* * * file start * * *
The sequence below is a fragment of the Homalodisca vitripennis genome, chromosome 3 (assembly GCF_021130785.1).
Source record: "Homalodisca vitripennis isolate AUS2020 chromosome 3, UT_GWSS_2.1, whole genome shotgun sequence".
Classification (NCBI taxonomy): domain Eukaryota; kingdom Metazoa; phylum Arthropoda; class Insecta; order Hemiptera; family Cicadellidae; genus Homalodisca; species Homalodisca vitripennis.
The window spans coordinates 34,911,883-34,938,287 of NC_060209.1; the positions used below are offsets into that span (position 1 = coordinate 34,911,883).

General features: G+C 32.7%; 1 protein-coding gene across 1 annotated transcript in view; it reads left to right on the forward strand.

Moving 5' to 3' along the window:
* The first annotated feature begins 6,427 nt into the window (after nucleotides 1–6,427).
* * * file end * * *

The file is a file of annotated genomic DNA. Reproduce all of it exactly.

The sequence below is a fragment of the Homalodisca vitripennis genome, chromosome 3 (assembly GCF_021130785.1).
Source record: "Homalodisca vitripennis isolate AUS2020 chromosome 3, UT_GWSS_2.1, whole genome shotgun sequence".
Classification (NCBI taxonomy): domain Eukaryota; kingdom Metazoa; phylum Arthropoda; class Insecta; order Hemiptera; family Cicadellidae; genus Homalodisca; species Homalodisca vitripennis.
The window spans coordinates 34,911,883-34,938,287 of NC_060209.1; the positions used below are offsets into that span (position 1 = coordinate 34,911,883).

General features: G+C 32.7%; 1 protein-coding gene across 1 annotated transcript in view; it reads left to right on the forward strand.

Moving 5' to 3' along the window:
* The first annotated feature begins 6,427 nt into the window (after nucleotides 1–6,427).